Agri Business

Attack by locust army will continue till July: FAO official

T V Jayan New Delhi | Updated on May 28, 2020

Official, however, says swarms are less likely to reach South

Locust invasions will continue in India till July and the pesky insects can reach all the way up to Odisha and Bihar with the monsoon winds and will return to Rajasthan subsequently, according to a top UN Food and Agriculture Organisation (FAO) official. However, he said, the swarms are less likely to reach South India, Nepal and Bangladesh

“Spring-bred immature adult groups and swarms that arrived in Rajasthan from the west continued to move east (to) eastern parts of the State and to the central States of Madhya Pradesh and Maharashtra. As on May 26, at least one swarm had reached the north-east of Bhopal,” said Keith Cressman, Senior Locust Forecasting Officer at the FAO, in Rome.

“Much of these movements were associated with strong westerly winds from cyclone Amphan in the Bay of Bengal. Control operations are underway,” Cressman told BusinessLine in an email. He said these movements will cease as swarms begin to breed and become less mobile.

Early arrival

What surprised farmers and experts alike, however, is the early — more than a month — arrival of locusts. As India falls in the path of these migrating locusts they come regularly along with monsoon winds and go back as the monsoon retreats. However, since they arrived after the rabi harvest, the destruction of crops has been minimal so far, barring some summer crops in Rajasthan and M.P.

Farmers also said this was the worst locust attack in two decades or more. According to some experts, the locusts arrived early because of poor control of spring breeding of locusts in the border areas of Pakistan owing mainly to the Covid-related lockdown.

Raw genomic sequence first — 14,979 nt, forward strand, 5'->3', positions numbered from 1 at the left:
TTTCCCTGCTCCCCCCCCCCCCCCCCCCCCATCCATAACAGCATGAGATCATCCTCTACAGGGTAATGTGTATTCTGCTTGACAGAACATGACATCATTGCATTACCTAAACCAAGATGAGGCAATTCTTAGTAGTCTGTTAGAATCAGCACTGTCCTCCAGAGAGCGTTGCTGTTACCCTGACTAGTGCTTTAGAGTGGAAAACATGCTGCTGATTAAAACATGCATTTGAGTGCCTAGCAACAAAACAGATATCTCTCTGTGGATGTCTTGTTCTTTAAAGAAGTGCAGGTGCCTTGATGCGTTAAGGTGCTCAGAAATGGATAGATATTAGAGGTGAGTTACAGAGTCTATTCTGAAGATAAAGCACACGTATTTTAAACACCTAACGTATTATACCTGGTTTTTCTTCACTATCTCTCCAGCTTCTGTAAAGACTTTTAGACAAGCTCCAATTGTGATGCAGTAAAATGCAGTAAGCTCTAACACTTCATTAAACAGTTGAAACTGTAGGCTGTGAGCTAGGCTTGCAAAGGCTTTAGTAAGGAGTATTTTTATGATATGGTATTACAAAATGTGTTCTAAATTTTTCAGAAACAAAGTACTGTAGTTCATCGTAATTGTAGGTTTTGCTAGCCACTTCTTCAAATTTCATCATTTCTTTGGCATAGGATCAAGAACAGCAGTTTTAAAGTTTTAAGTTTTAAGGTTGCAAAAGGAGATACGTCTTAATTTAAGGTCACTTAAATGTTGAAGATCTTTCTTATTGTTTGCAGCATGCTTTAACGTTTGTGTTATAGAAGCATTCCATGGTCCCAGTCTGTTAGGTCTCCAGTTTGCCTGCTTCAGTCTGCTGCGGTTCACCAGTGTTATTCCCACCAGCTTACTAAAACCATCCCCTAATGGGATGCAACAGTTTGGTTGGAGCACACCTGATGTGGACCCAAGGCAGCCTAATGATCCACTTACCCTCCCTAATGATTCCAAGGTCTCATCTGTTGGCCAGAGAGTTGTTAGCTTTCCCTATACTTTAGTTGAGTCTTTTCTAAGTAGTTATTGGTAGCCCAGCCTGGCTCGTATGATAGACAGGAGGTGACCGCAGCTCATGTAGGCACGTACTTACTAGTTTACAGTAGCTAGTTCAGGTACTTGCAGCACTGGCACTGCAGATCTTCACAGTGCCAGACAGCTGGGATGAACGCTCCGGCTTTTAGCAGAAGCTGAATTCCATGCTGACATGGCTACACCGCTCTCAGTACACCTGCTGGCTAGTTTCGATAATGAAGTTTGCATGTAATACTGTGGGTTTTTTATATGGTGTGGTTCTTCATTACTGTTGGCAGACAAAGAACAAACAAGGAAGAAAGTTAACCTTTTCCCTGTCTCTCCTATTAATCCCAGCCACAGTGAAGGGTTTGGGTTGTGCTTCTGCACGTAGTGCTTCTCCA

“As the current swarms contain mainly pink locusts (hyperactive juvenile locusts) controlling them using conventional chemical spraying is difficult. This is because unlike mature locusts, which rest on the ground at night, these juveniles settle on tall trees,” said a locust control officer posted in the border areas in Rajasthan.

The officer, who didn’t want to reveal his name, said the swarms of locusts have crossed the Thar desert through three different routes and moved through northern, southern and central parts of the State. According to the official, some swarms were 7-8 km long and 3-4 km wide. It is estimated that a sq km-sized swarm can contain 40-80 million locusts, which can eat up foodgrains that can feed 35,000 people a day.

According to a senior official at the Directorate of Plant Protection Quarantine and Storage at Faridabad, while local locust control operations using chemical spraying are already happening where swarms are sighted, the massive control action will have to wait till mid-June when India gets additional sprayers from a UK-based firm. According to the official, the government plans to engage drones to carry out such spraying operations.

More to come

According to Cressman, India can expect several successive waves of invasions until July in Rajasthan with eastward surges across northern India as far as Bihar and Orissa followed by westward movements and a return to Rajasthan on the changing winds associated with the monsoon. These movements will cease as the swarms begin to breed and become less mobile. The swarms are less likely to reach South India, Nepal, and Bangladesh, the FAO expert said.

Last year too, there was a massive locust attack and control operations initiated by authorities covered more than 4 lakh hectares, mainly in Rajasthan.

This year, Central and State government officials are undertaking locust control operations over a much larger area. According to an official release on Wednesday, operations are on in 21 Rajasthan districts, 18 Madhya Pradesh districts, two in Gujarat and one in Punjab.

Published on May 28, 2020

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